|Bradley Manning, already serving a 20-year sentence|
is facing Court Martial over "Aiding the Enemy"
Today, June 3, 2013, marks the beginning of accused traitor Bradley Manning's court martial.
Many Americans are awaiting the outcome. Some are hoping Mr. Manning is acquitted. Their purposes for supporting Manning vary. Some call for greater government transparency. Some have a strong dislike of intelligence, operational, and information security classification and compartmentalization for national security purposes. Others support Manning because he represents their dislike of the military and war.
Those hoping to see Manning found guilty also come from varying purposes. Some see Manning's actions as a threat to national security. Others find him a black spot against our valiant men and women in uniform. Others just want to target his alleged sexual orientation and see the trial as a means to point fingers at that entire demographic.
Both sides must refrain from judgement and overzealous actions. The court martial will, hopefully, be able to weigh all the evidence and empirical data available. From there, they will, hopefully, make an objective, just, and honorable decision.
Individuals on both sides of the argument need to put their personal views aside until the trial is complete. Let the process work. Do not impede it. Do not pollute it. The time to express personal opinions on the outcome will be after the verdict is announced, not before.
Some on both sides also need to recognize that Manning already plead guilty to several of the 22 charges levied against him. Some were reduced charges due to plea bargaining. Those who think plea bargaining in civilian criminal courts is common need to understand it may be more common in the military.
For a quick lesson in the UCMJ, every little violation of orders, regulations, the UCMJ, executive orders, and DoD mandates is a court martial offense. The UCMJ is law. It is legislated by congress. Most of these infractions never see a trial or court martial. Instead, commanders are authorized to punish the service member at a lower level than a court martial. This process falls under Article 15 of the UCMJ. Through the non-judicial punishment article (AR 15), allows commanders, starting at the company (O-3) level. At each level, commanders are limited to the extent they can punish the soldier. Each level also allows for the service member to appeal to the next higher command, call witnesses, or request a court martial. The punishments allowed under the courts martial are all greater than those under AR-15, regardless of the level. So, the AR-15 process is a form of plea-bargaining that happens every day.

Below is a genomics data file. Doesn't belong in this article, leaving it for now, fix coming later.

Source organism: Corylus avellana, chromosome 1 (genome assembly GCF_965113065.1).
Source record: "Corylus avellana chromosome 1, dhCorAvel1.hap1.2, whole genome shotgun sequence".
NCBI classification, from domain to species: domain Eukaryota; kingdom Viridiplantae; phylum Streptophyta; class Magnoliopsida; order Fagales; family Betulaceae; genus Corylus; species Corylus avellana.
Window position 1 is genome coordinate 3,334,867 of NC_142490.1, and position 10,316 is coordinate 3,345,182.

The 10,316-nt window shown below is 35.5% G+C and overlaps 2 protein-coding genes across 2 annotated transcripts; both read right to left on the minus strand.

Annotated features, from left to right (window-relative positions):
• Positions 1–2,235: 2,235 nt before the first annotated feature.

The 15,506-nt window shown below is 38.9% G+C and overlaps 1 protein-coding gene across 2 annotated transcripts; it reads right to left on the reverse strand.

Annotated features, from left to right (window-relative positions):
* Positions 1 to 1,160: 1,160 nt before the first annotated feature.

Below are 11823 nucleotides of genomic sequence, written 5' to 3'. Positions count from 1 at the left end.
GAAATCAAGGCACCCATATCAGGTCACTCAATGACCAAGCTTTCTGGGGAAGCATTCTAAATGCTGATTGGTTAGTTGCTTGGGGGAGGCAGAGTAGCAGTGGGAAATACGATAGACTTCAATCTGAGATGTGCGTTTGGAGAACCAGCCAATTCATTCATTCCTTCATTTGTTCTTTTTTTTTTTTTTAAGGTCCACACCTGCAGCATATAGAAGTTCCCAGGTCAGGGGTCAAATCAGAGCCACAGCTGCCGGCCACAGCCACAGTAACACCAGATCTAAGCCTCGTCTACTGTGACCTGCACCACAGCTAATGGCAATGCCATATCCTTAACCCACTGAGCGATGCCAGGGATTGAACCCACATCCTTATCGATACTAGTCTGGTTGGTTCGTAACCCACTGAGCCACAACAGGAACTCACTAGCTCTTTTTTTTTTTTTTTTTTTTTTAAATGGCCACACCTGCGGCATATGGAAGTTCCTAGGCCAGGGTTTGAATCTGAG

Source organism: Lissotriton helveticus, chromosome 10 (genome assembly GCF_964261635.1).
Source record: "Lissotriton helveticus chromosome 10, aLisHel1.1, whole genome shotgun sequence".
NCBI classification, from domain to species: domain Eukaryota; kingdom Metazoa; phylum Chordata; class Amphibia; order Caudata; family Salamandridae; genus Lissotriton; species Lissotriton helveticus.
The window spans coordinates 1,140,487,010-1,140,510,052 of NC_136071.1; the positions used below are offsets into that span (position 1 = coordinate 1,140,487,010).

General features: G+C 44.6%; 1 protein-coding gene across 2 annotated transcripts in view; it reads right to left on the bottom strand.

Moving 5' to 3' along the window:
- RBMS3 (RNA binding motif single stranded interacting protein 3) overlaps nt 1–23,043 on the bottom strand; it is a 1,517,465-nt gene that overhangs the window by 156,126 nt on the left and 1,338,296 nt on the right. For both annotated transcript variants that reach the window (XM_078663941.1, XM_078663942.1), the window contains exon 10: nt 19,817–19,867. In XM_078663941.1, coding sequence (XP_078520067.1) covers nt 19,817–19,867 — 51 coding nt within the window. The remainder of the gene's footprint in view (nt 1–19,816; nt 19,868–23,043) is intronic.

So Manning took the plea deals for some of his charges, already. He will be incarcerated for years under the sentences he already received. So, no, Bradley will likely not "go free" after this current court martial. In fact, he is already serving a 20-year sentence.
What we know:
Manning leaked classified documents, videos, and other media files to Wiki-Leaks.
Some of those documents may have been found during the raids on Usama bin Laden and other Al Q'aeda linked individuals.
The leak may (and we may never know) have caused extreme damage to intelligence capabilities and diplomatic missions. One could reasonable assess (though garnering evidence and proof would be difficult) and allege that these leaks could have contributed (even at a cursory level) to the Benghazi incident, among many other terrorist attacks.
Manning's sexual orientation has nothing to do with the trial. Some have alleged that Manning did what he did in some form of temper tantrum over perceived persecution due to his sexual orientation. Only members of his unit at the time know the truth of those allegations.
Manning was a student at Fort Huachuca's Military Intelligence Center of Excellence. I was an instructor while he was there. His alleged sexual orientation had little to nothing to do with some of his conduct while a student. He was less than exemplary.
So, the court martial regarding the charge of "aiding the enemy" (a form of treason) has finally started. Manning's role in aiding threats to our nation will come to light. At them end of the trial, the court will decide and we will know if he did, indeed, commit that act. In reality, we cannot pass that judgement until all the evidence is revealed. As even Manning will attest, from his time in MI school, the big picture doesn't come clear until enough data and evidence is processed and analyzed. Do not pass judgement too early.
Stay civil. Stay informed. Let the justice system work through its proper process. Pray that justice is served instead of praying for a particular outcome.